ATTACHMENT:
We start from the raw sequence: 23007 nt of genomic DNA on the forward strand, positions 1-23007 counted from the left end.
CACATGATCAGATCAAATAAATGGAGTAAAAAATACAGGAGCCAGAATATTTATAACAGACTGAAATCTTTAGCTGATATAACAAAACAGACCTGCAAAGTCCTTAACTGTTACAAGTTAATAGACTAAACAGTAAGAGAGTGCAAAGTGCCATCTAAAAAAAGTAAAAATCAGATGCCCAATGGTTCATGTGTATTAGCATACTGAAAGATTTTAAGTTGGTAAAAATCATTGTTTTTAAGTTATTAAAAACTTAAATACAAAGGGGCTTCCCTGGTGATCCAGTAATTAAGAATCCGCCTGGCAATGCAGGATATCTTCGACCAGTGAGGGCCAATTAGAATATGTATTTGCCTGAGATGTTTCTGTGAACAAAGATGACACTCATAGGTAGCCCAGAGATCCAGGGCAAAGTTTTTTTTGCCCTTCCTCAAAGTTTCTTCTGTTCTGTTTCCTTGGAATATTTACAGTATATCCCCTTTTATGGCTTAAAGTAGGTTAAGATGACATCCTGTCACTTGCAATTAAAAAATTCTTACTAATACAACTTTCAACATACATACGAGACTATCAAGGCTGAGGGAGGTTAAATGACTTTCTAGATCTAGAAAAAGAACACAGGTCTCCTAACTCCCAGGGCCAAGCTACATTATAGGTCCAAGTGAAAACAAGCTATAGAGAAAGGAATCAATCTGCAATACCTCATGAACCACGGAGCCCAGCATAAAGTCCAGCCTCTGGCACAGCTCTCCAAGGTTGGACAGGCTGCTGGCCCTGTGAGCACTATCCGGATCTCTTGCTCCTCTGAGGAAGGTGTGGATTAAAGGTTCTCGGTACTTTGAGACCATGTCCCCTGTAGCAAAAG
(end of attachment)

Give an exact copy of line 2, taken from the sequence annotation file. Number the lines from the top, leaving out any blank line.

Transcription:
CACATGATCAGATCAAATAAATGGAGTAAAAAATACAGGAGCCAGAATATTTATAACAGACTGAAATCTTTAGCTGATATAACAAAACAGACCTGCAAAGTCCTTAACTGTTACAAGTTAATAGACTAAACAGTAAGAGAGTGCAAAGTGCCATCTAAAAAAAGTAAAAATCAGATGCCCAATGGTTCATGTGTATTAGCATACTGAAAGATTTTAAGTTGGTAAAAATCATTGTTTTTAAGTTATTAAAAACTTAAATACAAAGGGGCTTCCCTGGTGATCCAGTAATTAAGAATCCGCCTGGCAATGCAGGATATCTTCGACCAGTGAGGGCCAATTAGAATATGTATTTGCCTGAGATGTTTCTGTGAACAAAGATGACACTCATAGGTAGCCCAGAGATCCAGGGCAAAGTTTTTTTTGCCCTTCCTCAAAGTTTCTTCTGTTCTGTTTCCTTGGAATATTTACAGTATATCCCCTTTTATGGCTTAAAGTAGGTTAAGATGACATCCTGTCACTTGCAATTAAAAAATTCTTACTAATACAACTTTCAACATACATACGAGACTATCAAGGCTGAGGGAGGTTAAATGACTTTCTAGATCTAGAAAAAGAACACAGGTCTCCTAACTCCCAGGGCCAAGCTACATTATAGGTCCAAGTGAAAACAAGCTATAGAGAAAGGAATCAATCTGCAATACCTCATGAACCACGGAGCCCAGCATAAAGTCCAGCCTCTGGCACAGCTCTCCAAGGTTGGACAGGCTGCTGGCCCTGTGAGCACTATCCGGATCTCTTGCTCCTCTGAGGAAGGTGTGGATTAAAGGTTCTCGGTACTTTGAGACCATGTCCCCTGTAGCAAAAG